How Earthworms Work

The Helpful Earthworm

All that black dirt -- that's red worm castings. Nitrogen-rich earthworm castings.

Just going about their own daily lives, earthworms provide vital benefits for local plants and animals. First and foremost, they carry out most of the decomposition of the leaves and litter that fall to the woodland floor.

Worms are eating machines. On the forest floor, redworms munch organic matter in any state of decomposition. Beneath the surface, earthworms like night crawlers eat leaves pulled into their burrows. As a worm consumes the organic matter, it breaks it down into smaller parts, releasing nutrients locked up in the leaf. The worm absorbs some, but not all, of these nutrients for itself. The castings excreted by earthworms are packed with nitrogen, a key element needed to sustain plant growth. Earthworms absorb only about 27 percent of the available nitrogen in their food, leaving the other 73 percent broken down and available as nutrients in the soil [source: Werner]. Charles Darwin calculated that 10 years' worth of worm castings from an acre of soil collected and spread evenly over that acre would form layer 2 inches (5.08 centimeters) thick [source: Conrad].


Earthworms also perform other services for its local ecosystem as well. You know how rainwater has a tendency to seep into the ground? You can thank deep-burrowing worms for that. As anecic worms like night crawlers move vertically to the ground, the mucus they produce not only helps them move more easily through dirt, it also acts as a stabilizer, kind of a slimy cement that helps maintain the structural integrity of the burrow. These burrows prevent flooding by also acting as channels for rainwater to percolate through the soil, which acts like a filter, cleaning out impurities as the water trickles down to aquifers and other reservoirs.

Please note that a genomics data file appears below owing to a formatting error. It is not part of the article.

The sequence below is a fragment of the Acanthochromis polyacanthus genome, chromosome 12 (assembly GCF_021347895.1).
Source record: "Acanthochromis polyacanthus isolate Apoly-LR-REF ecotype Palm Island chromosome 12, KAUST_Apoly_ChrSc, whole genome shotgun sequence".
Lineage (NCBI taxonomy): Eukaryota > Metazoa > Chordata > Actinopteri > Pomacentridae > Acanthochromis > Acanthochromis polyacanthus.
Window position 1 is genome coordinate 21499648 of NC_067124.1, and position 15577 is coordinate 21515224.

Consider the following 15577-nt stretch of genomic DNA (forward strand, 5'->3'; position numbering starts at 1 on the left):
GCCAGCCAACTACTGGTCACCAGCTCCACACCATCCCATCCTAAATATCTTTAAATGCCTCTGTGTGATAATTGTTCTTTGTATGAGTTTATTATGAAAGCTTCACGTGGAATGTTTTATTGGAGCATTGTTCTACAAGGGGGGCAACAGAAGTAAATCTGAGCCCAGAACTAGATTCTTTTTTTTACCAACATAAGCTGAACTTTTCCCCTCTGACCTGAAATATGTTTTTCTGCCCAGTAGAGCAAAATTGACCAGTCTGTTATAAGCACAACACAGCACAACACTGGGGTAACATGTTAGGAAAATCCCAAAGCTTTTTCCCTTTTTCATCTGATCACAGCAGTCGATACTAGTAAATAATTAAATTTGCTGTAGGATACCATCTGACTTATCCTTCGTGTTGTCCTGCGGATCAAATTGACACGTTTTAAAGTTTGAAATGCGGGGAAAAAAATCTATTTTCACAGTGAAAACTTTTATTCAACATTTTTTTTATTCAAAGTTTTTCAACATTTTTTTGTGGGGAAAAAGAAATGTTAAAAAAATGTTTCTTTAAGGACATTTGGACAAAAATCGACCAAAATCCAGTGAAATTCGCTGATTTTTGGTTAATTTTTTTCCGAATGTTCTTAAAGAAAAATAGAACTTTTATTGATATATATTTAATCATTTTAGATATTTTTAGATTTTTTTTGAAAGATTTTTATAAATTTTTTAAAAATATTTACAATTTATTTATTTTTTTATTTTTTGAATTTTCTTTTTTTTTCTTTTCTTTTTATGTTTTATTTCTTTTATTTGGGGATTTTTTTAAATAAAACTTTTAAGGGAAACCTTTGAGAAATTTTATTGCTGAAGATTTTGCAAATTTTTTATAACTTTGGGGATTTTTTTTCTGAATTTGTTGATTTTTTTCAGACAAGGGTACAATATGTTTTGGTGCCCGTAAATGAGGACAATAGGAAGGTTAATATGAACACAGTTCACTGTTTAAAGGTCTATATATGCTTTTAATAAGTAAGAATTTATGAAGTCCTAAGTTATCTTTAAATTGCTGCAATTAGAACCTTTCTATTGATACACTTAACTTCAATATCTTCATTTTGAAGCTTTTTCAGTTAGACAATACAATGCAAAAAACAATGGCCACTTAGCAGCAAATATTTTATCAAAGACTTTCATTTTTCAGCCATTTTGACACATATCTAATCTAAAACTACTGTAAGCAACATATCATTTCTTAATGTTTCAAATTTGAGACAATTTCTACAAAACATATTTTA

These same channels also aerate the soil and allow plants' roots to move into areas that would otherwise be too compacted had earthworms not already burrowed through it.

Tilling the soil is also a major service that earthworms perform. Deep burrowers move soil upward and downward, distributing nutrients more efficiently, breaking up compact soil and aerating it. Topsoil dwellers break up minerals in the soil and mix it together as well. You can kind of think of earthworms as natural earth movers or, as Aristotle put it perhaps best, "the intestines of the soil" [source: Tomlin].